Rhino horns getting smaller due to poaching, 135 years of archive photos reveal
The impacts of poaching and intensive hunting on rhinos may have resulted in the animals’ horns getting shorter, a new study has found.
Through careful analysis of 135 years’ worth of photographs, a research team at the University of Cambridge have found evidence that all species of rhino: white, black, Indian, Javan and Sumatran have seen their horn lengths decrease "significantly" over time.
The researchers said that due to strict security protocols preventing scientists from accessing real rhino horns for study – due to their huge value – this is the first time horn length has been studied over a long timeframe.
Rhino horns command exorbitant prices and despite the animals being critically endangered, their horns, obtained by poaching, are in enormous demand both as a financial investment and for their use in traditional medicines in China and Vietnam.
But hunting has not only caused severe declines in rhino populations – the researchers suggest that decades of shooting rhinos with the longest horns have increasingly left smaller-horned survivors, which have reproduced more and passed on their smaller traits to future generations.
Similar traits have been shown in other animals before, but never rhinos.
“We were really excited that we could find evidence from photographs that rhino horns have become shorter over time. They’re probably one of the hardest things to work on in natural history because of the security concerns,” said Oscar Wilson, formerly a researcher in the University of Cambridge’s Department of Zoology, and first author of the report.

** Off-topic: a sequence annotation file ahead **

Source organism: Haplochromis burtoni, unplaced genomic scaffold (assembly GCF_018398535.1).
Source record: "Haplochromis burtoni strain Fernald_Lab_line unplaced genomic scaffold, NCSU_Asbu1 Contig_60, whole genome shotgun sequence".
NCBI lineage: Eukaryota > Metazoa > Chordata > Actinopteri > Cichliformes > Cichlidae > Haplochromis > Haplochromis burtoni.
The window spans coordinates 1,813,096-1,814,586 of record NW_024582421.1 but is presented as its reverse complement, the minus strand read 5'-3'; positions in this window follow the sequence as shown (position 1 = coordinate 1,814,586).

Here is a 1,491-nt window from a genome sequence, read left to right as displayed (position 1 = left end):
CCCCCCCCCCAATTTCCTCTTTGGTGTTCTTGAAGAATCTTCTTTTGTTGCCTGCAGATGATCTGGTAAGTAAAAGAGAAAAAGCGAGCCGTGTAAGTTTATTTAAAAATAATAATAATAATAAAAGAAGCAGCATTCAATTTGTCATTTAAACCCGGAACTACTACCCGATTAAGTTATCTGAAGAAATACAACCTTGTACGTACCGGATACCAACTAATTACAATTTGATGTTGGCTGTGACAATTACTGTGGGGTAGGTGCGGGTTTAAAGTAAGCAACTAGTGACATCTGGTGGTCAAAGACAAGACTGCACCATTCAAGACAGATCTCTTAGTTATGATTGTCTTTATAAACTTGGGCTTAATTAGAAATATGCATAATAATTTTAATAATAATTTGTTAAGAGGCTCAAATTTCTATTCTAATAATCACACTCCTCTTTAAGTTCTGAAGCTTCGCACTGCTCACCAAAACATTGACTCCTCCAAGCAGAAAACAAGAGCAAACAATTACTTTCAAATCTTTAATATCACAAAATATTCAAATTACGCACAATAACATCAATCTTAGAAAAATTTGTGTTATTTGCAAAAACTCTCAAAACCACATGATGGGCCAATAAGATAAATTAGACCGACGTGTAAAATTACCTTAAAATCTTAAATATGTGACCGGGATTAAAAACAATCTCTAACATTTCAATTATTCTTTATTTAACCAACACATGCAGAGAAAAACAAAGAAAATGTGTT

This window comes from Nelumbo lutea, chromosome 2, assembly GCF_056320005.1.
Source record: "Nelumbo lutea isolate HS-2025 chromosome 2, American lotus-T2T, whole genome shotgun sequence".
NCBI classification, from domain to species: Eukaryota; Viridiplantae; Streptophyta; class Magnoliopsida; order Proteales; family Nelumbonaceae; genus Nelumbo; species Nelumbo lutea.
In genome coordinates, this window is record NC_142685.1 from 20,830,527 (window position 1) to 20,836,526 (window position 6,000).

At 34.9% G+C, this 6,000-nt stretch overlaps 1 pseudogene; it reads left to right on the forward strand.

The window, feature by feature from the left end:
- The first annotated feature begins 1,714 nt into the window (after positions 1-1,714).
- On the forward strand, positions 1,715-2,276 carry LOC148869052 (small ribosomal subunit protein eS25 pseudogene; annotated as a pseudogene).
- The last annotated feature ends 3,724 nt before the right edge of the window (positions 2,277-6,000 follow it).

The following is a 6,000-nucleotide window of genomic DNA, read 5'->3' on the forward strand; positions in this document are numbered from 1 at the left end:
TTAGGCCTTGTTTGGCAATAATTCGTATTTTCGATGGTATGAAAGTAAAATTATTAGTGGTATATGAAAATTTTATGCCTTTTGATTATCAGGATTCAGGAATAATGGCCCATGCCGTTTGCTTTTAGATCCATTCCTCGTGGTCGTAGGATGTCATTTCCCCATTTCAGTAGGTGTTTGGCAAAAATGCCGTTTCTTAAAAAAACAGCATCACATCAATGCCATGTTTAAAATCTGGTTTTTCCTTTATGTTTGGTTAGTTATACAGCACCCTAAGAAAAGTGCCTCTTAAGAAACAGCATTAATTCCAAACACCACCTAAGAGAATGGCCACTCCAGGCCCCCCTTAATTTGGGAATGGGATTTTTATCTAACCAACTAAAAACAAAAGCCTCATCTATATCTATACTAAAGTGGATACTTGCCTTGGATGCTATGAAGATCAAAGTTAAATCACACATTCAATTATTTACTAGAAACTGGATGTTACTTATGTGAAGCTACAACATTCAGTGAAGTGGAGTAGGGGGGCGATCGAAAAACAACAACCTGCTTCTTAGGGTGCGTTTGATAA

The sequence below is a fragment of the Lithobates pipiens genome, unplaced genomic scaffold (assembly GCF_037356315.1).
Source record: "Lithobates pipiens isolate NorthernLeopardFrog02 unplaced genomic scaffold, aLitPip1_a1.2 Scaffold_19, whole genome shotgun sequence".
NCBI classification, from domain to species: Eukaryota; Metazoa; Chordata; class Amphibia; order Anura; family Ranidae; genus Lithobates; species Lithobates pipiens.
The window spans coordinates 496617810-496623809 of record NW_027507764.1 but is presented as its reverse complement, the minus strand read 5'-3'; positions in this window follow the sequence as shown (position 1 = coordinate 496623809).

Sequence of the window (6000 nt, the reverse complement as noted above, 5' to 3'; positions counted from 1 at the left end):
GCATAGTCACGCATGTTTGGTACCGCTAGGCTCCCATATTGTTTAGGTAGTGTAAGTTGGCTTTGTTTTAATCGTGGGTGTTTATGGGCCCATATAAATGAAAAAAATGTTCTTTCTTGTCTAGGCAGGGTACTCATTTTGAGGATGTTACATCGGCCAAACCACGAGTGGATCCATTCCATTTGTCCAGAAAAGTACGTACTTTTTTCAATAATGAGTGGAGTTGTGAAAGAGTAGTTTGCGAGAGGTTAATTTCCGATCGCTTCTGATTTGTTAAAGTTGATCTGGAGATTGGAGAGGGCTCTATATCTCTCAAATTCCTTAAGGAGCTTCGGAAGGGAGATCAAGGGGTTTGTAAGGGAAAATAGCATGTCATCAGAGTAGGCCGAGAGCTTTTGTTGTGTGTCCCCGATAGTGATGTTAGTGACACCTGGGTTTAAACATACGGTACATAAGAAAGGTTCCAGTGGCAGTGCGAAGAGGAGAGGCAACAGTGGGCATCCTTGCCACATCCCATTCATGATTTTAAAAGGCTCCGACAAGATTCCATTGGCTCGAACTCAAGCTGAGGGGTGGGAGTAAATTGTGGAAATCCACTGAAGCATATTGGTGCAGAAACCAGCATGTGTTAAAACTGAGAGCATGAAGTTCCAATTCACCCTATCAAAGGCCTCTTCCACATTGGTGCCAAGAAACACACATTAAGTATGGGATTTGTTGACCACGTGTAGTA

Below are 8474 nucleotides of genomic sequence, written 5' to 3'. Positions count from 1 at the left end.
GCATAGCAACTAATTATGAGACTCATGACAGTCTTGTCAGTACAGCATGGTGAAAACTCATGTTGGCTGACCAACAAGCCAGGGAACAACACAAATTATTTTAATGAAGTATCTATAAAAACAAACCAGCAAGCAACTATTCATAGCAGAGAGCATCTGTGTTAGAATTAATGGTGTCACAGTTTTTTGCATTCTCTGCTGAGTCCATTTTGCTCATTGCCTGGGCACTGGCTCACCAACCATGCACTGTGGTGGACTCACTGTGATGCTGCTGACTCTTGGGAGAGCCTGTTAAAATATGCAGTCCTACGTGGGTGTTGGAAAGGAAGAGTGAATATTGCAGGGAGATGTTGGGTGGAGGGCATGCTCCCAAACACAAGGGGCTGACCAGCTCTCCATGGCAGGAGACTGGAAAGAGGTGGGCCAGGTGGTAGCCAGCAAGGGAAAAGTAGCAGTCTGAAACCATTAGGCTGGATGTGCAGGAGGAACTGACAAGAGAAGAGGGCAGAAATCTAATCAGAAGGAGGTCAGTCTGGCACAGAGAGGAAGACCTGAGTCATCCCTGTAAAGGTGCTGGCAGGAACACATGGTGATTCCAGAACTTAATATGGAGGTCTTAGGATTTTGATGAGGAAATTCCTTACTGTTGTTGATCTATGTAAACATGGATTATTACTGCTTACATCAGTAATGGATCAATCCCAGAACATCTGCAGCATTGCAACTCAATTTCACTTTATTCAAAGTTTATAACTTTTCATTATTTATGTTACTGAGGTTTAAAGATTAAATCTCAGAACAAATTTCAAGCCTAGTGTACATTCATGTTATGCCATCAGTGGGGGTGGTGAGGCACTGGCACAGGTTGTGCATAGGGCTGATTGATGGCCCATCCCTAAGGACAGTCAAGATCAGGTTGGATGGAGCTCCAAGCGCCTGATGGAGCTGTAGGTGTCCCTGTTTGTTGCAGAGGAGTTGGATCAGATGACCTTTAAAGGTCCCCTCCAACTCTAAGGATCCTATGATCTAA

Wilson, who is now based at the University of Helsinki, Finland, added: “Rhinos evolved their horns for a reason - different species use them in different ways such as helping to grasp food or to defend against predators - so we think that having smaller horns will be detrimental to their survival.”
In order to conduct the study on horn size, the researchers also measured other body parts on each rhino photograph, including body and head length, so that horn length could be accurately measured in proportion to body size.
As well as the photographs, the team examined drawings made over the last 500 years.
The researchers said they also saw a dramatic shift in human perceptions of rhinos around 1950 when the animals became the focus of conservation efforts rather than hunting.
“We found that we can use images from the last few centuries to visualise how human attitudes towards wildlife have changed, and how artists have influenced these views,” said Dr Ed Turner at Cambridge’s Department of Zoology, senior author of the report.
Many hundreds of photographs showing rhinos shot dead by hunters, taken in the late 19th and early 20th century, are included in the collection. These include a photograph of American President Theodore Roosevelt, taken in 1911, standing triumphantly over a black rhino he had just killed.
Other early images show rhinos as huge, frightening animals chasing humans. The researchers said they believe the images helped justify the hunting of these animals.
"The images suggest that there was very little effort to promote rhino conservation to the public before the 1950s. But after this the focus suddenly changed from hunting the animals to trying to keep them alive," they said.
This shift coincided with the collapse of European empires when African countries became independent and European hunters no longer had easy access to Africa for hunting.
The research is published in the journal People and Nature.